Weak Analogy
Also: False Analogy
Class: Distort
Using a weak analogy as if it were proof.

Analogies never prove or disprove anything.
They only help to explain.
And no analogy is ever perfect.

The kidneys are a filtration organ, so like a filter you need to flush out all the toxins it catches.
They have the same purpose as a filter, but they do not operate the same way, so you don’t need to flush them out.
A watch is complex, and it is designed intelligently. Living beings are also complex, so they must be from intelligent design.
Just having a common trait does not prove that anything else is the same.
Strong analogies are fair, but they’re still not proof:
No one can make you feel inferior without your consent.
But people do use words as weapons. If I stab you, it’s my fault that you bleed, not yours. So if I insult you, isn’t that my fault too?
Yes but...
If there is no simile or metaphor, see Unfair Comparison.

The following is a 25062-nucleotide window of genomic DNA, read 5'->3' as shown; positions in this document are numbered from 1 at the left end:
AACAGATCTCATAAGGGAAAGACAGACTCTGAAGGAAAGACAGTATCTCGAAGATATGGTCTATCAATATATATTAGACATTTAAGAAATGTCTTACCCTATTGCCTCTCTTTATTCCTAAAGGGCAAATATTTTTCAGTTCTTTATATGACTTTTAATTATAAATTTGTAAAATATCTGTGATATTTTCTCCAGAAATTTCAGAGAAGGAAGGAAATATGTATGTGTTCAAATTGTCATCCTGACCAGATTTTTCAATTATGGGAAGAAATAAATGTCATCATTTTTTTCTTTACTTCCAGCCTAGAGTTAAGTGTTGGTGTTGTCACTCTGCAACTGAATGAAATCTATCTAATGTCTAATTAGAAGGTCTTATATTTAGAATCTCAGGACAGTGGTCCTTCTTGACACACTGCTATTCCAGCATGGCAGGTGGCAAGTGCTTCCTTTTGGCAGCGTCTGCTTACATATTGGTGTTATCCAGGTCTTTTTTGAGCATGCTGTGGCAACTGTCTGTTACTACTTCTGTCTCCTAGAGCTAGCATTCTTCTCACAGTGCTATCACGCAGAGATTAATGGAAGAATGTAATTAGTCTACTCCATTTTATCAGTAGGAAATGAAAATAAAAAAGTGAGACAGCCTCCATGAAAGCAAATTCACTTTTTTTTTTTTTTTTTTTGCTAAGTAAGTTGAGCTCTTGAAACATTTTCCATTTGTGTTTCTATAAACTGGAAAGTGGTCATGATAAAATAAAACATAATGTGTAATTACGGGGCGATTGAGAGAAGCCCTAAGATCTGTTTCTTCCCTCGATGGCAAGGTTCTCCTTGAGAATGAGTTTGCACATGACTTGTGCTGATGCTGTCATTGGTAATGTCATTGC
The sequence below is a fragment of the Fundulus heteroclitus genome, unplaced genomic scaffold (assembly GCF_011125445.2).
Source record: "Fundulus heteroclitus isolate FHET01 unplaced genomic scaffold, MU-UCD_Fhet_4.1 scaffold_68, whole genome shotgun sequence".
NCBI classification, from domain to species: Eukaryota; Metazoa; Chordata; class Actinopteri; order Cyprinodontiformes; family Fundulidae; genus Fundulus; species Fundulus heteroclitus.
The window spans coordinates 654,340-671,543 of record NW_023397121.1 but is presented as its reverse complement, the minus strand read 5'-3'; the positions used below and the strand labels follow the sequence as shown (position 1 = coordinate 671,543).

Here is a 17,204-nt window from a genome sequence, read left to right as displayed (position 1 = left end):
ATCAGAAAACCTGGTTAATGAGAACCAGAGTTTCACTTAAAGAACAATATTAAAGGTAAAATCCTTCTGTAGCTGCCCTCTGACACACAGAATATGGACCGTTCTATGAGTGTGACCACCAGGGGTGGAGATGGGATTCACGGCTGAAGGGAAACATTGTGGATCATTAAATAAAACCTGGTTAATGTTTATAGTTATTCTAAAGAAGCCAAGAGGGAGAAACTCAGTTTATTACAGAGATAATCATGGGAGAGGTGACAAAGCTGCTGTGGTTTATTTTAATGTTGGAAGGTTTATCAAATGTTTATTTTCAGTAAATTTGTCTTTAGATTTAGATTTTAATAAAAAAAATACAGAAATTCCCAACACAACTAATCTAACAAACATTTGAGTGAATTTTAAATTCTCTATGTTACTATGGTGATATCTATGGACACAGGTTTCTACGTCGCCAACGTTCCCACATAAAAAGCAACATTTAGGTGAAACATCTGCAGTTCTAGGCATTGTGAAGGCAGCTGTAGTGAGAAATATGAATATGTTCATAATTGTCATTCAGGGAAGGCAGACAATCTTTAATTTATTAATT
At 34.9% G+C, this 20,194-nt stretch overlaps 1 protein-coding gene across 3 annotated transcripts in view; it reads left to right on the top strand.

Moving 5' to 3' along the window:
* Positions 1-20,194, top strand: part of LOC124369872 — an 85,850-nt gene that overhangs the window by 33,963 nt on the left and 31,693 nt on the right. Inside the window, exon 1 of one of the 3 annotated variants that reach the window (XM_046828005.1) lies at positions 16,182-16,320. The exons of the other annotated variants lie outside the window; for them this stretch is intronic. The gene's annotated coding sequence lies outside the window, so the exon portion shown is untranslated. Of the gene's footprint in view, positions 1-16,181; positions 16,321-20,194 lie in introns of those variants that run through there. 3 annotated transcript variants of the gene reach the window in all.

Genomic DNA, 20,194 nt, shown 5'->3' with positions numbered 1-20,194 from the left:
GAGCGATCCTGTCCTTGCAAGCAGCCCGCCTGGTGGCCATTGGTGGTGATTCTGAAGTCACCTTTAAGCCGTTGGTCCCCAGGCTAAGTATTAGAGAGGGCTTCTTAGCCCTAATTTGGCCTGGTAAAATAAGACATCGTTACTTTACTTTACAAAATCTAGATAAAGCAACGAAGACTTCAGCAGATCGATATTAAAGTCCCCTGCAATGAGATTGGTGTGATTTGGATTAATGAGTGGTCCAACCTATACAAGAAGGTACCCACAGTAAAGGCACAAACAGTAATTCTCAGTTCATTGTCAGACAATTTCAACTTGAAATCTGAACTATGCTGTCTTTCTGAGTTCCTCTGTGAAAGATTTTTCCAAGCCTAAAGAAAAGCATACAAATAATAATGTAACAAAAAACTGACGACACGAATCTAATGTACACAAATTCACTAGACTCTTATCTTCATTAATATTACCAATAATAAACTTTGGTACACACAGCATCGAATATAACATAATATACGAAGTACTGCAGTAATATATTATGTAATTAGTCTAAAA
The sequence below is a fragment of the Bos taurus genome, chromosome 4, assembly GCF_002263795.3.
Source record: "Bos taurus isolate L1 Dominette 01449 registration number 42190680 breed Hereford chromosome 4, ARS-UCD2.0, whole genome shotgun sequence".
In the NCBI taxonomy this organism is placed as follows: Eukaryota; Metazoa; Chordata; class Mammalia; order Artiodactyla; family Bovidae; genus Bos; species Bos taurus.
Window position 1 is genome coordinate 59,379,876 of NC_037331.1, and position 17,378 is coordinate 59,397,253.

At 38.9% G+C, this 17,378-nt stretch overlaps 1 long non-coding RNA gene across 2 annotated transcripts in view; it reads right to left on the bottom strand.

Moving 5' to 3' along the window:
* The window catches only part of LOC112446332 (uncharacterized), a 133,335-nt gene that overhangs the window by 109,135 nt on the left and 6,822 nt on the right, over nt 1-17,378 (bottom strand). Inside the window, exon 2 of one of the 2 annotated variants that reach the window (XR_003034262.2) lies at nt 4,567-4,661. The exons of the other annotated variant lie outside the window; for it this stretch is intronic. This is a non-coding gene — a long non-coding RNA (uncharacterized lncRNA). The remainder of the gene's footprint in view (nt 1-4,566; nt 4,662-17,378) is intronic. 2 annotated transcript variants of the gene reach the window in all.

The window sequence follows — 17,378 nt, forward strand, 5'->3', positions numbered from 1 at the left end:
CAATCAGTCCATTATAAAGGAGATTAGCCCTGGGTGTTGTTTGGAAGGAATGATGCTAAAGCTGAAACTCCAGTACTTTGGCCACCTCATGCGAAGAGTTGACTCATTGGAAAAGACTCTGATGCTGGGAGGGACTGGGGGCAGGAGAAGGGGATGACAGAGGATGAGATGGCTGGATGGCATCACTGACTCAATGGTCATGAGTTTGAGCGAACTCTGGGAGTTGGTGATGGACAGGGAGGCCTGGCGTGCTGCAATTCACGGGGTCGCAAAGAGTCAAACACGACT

Foolacy vs. Fallacy

This matches the False Analogy fallacy. People often misunderstand this fallacy. They think any flaw in the fallacy makes it false, but all analogies are flawed and imperfect. “False” implies there are “true” analogies, when really it’s a subjective scale from weak to strong.

People also falsely believe a strong analogy can prove or disprove an argument. This is never true. Analogies are excellent rhetorical devices to help explain something and support your argument, but never proof.

So far I haven’t found many examples of truly weak analogies. Most are used fairly as a rhetorical device that isn’t misleading anyone. So this doesn’t meet the criteria yet for “commonly used”, so maybe this should be cut. On the other hand, I feel like it’s important for people to learn that analogies are not “false” just because they are imperfect. TBD. Please suggest more examples.
These are Level 4 examples   Show Analysis

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